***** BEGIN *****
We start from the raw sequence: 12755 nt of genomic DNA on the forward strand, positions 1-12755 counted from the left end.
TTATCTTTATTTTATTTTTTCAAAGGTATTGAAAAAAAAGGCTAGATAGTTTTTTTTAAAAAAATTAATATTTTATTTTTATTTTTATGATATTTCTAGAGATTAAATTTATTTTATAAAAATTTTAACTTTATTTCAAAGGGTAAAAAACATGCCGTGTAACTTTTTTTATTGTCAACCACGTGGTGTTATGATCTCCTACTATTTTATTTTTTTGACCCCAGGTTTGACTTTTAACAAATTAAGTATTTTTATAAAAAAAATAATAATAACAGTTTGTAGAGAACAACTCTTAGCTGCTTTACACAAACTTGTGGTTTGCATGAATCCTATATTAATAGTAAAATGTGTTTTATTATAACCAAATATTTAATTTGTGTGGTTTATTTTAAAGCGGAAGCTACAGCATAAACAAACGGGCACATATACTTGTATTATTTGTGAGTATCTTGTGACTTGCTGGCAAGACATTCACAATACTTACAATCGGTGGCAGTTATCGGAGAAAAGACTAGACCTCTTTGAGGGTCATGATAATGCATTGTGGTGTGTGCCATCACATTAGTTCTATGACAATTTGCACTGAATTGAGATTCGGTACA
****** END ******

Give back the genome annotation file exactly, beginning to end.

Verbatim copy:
We start from the raw sequence: 12755 nt of genomic DNA on the forward strand, positions 1-12755 counted from the left end.
TTATCTTTATTTTATTTTTTCAAAGGTATTGAAAAAAAAGGCTAGATAGTTTTTTTTAAAAAAATTAATATTTTATTTTTATTTTTATGATATTTCTAGAGATTAAATTTATTTTATAAAAATTTTAACTTTATTTCAAAGGGTAAAAAACATGCCGTGTAACTTTTTTTATTGTCAACCACGTGGTGTTATGATCTCCTACTATTTTATTTTTTTGACCCCAGGTTTGACTTTTAACAAATTAAGTATTTTTATAAAAAAAATAATAATAACAGTTTGTAGAGAACAACTCTTAGCTGCTTTACACAAACTTGTGGTTTGCATGAATCCTATATTAATAGTAAAATGTGTTTTATTATAACCAAATATTTAATTTGTGTGGTTTATTTTAAAGCGGAAGCTACAGCATAAACAAACGGGCACATATACTTGTATTATTTGTGAGTATCTTGTGACTTGCTGGCAAGACATTCACAATACTTACAATCGGTGGCAGTTATCGGAGAAAAGACTAGACCTCTTTGAGGGTCATGATAATGCATTGTGGTGTGTGCCATCACATTAGTTCTATGACAATTTGCACTGAATTGAGATTCGGTACA